In their seminal book, Where´s the Learning in Service-Learning, Janet Eyler and Dwight E. Giles, Jr. identify the learning outcomes of service learning. Eyler and Giles explain that well-designed service learning forces students to confront "ill-structured problems," which they define as "complex and open ended; their solution creates new conditions and new problems. Such problems require, first and foremost, the ability to recognize that the problems are complicated and are embedded in a complex social context, the ability to evaluate conflicting information and expert views, and the understanding that there is no simple or definitive solution" (16). "Traditional academic programs," they state, "however, have not resulted in moving most college students to the levels necessary to cope with complex issues and information (King and Kitchener, 1994)" (17). On the other hand, their research on service learning indicates that, "The quality of service-learning, including application, opportunities for structured reflection, and diversity and community voice, was a predictor of reports of critical thinking, ability to see consequences of actions, issue identification, and opennes to new ideas" (127).
Today, we tackled messy problems in my classes. Students confront them every day in their CSL work. For example, a CSL student who tutor an ESL student might suggest that they stay for extra help after school, but if the student doesn't take the bus, he/she has no way to get home. Or he/she has to work after school to contribute to the family income. These are just a few of the many examples my students see every day in the various places where they work. But I wanted to bring that into the classroom today. So this is what we did.
Video. We watched this video about drivers licences and undocumented immigrants. After the video I divided students into small groups, gave each group a large ficha and asked them to draw a large circle on the ficha. They then had to represent the issues presented in the video in the form of a cycle, or vicious circle. (They did a great job.) We then commented on a quote from the video, "Dios no hizo fronteras."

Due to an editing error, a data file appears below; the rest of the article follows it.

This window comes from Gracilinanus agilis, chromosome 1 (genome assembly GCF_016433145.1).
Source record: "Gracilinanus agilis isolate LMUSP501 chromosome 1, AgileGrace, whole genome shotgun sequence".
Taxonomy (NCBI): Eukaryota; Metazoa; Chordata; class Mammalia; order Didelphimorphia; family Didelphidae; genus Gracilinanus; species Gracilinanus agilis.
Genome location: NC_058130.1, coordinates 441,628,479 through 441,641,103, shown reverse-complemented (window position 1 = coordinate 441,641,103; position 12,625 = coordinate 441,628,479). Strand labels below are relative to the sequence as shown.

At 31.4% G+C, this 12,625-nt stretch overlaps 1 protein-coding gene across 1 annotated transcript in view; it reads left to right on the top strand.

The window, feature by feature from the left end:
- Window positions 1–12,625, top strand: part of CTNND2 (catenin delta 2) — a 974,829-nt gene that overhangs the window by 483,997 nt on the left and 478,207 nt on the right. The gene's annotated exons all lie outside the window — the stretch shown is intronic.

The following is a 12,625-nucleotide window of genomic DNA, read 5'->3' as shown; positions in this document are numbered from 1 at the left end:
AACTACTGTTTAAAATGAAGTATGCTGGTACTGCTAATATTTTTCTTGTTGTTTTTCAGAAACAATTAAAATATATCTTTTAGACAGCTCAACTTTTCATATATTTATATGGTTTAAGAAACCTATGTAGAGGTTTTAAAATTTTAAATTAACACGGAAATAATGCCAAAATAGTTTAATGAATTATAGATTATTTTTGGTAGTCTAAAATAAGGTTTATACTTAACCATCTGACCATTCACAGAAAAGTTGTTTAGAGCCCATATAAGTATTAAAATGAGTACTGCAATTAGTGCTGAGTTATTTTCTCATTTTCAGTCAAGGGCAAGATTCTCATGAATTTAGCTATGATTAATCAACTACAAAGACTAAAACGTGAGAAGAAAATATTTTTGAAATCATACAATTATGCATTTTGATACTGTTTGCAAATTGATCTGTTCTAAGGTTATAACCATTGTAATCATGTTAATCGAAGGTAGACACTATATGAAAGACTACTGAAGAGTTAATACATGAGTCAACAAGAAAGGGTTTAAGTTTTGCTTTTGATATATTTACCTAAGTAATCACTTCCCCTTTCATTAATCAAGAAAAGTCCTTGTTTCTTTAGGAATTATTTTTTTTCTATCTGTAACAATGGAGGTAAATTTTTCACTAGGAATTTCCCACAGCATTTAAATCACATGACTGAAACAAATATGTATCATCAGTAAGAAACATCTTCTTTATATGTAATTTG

2. Poverty simulation. Then students opened up their laptops and smart phones, and they went through an on-line poverty simulation (unfortunately it is in English; if anyone knows of one in Spanish, please let me know). Some worked individually, but others made decisions together in small groups. They were very engaged in the activity, perhaps the most engaged I have seen them all semester. We then discussed the hidden "costs" (ethical, medical, social, etc.) in the decisions they had made in order to save money. We also talked about the importance of relationships, because asking for help (and not paying certain bills) was really the only way that they could make it through the month.
3. Connections and conclusions. We ended the class with this question: What is the connection between the video we watched at the beginning of the class and the simulation they did at the end of the class. There were many very good answers from the students, but I was happy to see that one conclusion they reached was that life is a series of "ill-structured problems" (even though they didn't use those words), not only, but especially when you have few resources.
4. Follow-up. In Thursday's class, students will use the structural model from the poverty simulation and create their own "problems and solutions" that undocumented immigrants face. I'll let you know how it goes!